To the poetry community that supports and encourages all who wish to express themselves in this medium, I am grateful. Whether you celebrate Thanksgiving, or Indigenous Peoples Day, or simply enjoy a day away from obligations, I hope your day is filled with joy.
And because food seems to be so essential for this holiday, here is a link to Joy Harjo's "Perhaps the World Ends Here", which speaks to all of us of memory, love and life.
Welcome to my remodeled website. I hope you will spend some time here getting to know me. If you ever visited my site in the past, you know that this was where my blog posts resided. As we all are painfully aware, the last 21 months shook up everything we knew about our lives. I could explain what has changed in my life and my relationship to poetry, but I won't bog you down with details. I realized early on in our "lockdown" life that I wasn't a blogger, that it wasn't the kind of writing that gave me joy, or added anything of value to the universe. So this page is now called, "Good News" and I will be using it to tune you in readings, events (both mine and others) and other tidbits I think you might find interesting.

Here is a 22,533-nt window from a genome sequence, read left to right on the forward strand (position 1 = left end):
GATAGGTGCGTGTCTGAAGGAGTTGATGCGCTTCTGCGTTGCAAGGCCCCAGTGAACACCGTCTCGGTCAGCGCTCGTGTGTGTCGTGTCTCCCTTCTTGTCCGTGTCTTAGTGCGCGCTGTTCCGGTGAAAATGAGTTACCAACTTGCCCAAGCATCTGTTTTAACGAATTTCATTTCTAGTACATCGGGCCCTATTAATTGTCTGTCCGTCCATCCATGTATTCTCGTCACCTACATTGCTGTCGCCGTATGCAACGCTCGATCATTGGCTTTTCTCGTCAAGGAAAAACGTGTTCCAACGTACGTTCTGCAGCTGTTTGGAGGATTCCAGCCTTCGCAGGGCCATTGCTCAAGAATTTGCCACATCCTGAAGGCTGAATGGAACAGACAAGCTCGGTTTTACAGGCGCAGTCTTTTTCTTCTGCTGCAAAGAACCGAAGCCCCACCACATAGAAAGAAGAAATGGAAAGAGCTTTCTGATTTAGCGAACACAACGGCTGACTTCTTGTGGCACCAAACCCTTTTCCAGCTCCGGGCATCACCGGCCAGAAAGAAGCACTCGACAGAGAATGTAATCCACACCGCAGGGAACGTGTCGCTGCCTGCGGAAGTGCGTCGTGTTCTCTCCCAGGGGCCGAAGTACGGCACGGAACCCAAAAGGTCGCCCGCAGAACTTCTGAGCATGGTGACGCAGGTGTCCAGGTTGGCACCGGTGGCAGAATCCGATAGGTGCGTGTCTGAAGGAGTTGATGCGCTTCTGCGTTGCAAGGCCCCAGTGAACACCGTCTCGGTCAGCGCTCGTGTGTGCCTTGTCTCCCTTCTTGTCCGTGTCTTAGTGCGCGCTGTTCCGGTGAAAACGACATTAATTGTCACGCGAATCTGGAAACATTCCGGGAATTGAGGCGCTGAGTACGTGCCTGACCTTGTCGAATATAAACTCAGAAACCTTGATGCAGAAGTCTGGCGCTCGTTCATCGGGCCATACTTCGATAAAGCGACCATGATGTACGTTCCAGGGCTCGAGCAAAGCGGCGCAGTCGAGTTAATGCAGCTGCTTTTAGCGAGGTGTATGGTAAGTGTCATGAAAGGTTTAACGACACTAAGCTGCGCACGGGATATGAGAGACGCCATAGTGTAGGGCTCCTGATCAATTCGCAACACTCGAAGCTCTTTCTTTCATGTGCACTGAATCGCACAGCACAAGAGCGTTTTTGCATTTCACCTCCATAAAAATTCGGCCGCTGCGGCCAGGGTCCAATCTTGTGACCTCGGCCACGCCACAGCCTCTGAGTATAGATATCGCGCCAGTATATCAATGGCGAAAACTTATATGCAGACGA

With so many Zoom poetry readings to choose from, it's easy to miss a few gems. Sometimes the best ones are hiding in plain sight. I'd like to recommend a good one. The Athens County Poets & Storytellers meets on Zoom every 2nd Thursday of the month and is run by our very own Ohio Poet Laureate, Kari Gunter-Seymour, and poet Stephanie Kendrick. The guest on November 11th at 7pm is Ohio's Beat Poet Laureate, John Burroughs- a treat for sure. And don't miss the open mic. The poetry is stunning from this group. You can find them on Facebook.
We are under construction and hope to be back in early 2021 with a new and improved format. Thanks for visiting and please come back and visit us in 2021!
In 2017, Women Speak, the literary portion of the Women of Appalachia Project, was one of the premier experiences of my poetic life. This project was created to address the often negative image of Appalachian women in our society. To quote founder Kari Gunter-Seymour, Poet-Laureate of Athens, Ohio,
"We believe that all women are capable, courageous, creative and inspired. We tell our stories through our art."